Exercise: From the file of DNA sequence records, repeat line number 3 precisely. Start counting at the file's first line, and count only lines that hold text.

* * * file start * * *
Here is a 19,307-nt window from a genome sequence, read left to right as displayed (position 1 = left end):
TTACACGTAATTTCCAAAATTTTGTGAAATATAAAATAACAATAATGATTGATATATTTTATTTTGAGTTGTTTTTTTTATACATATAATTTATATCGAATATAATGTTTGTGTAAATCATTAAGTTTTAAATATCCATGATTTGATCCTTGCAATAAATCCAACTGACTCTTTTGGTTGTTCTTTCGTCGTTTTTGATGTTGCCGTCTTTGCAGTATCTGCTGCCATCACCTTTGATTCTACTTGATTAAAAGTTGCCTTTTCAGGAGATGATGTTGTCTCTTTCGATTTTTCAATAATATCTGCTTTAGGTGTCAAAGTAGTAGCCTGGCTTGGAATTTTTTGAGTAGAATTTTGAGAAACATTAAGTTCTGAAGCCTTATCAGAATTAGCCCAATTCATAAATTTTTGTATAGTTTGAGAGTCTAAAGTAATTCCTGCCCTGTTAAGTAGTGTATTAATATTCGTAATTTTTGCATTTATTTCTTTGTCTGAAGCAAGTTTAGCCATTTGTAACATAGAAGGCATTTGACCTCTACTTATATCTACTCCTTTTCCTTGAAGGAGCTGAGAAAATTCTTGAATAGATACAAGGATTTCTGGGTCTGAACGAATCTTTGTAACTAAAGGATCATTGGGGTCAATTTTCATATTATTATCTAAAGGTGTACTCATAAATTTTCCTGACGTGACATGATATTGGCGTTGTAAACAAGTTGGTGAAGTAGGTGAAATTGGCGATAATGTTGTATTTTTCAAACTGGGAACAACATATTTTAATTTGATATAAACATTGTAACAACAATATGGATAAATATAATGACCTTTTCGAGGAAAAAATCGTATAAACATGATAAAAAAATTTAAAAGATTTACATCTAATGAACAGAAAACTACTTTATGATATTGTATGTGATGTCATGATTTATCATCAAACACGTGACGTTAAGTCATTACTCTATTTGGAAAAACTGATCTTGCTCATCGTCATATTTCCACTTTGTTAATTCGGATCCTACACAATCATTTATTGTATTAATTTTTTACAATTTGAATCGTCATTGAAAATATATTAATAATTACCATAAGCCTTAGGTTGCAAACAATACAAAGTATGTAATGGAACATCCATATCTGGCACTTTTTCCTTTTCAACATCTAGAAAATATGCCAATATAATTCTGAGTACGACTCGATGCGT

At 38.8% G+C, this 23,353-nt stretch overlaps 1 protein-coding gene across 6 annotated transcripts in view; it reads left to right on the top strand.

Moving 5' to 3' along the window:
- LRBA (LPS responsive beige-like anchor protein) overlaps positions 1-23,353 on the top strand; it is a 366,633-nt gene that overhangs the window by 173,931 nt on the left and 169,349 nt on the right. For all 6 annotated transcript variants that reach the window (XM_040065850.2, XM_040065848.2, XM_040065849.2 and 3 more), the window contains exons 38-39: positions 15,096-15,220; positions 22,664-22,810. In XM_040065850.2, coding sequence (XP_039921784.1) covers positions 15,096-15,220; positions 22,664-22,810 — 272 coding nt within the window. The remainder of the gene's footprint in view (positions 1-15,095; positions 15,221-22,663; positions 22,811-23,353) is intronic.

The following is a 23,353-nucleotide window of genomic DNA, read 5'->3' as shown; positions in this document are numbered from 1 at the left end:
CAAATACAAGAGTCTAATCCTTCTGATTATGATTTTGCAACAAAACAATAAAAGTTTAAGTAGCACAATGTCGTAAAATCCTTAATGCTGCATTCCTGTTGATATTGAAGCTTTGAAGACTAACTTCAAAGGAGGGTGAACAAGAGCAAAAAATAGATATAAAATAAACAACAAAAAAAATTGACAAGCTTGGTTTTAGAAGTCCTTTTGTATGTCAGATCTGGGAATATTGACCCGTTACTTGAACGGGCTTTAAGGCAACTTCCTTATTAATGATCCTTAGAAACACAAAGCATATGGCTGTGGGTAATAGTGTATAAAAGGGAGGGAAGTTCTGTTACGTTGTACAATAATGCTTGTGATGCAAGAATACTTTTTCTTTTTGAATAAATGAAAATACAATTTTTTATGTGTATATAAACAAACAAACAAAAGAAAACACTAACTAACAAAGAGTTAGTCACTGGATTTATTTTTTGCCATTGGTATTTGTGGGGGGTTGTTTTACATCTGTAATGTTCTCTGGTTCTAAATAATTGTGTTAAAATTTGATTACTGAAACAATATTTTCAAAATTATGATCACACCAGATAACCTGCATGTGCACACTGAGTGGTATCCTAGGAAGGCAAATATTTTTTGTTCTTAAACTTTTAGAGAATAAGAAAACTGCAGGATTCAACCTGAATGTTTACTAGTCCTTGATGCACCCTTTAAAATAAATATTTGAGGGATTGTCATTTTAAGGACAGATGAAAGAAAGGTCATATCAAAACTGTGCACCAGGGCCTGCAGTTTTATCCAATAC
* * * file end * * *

At 38.8% G+C, this 23,353-nt stretch overlaps 1 protein-coding gene across 6 annotated transcripts in view; it reads left to right on the top strand.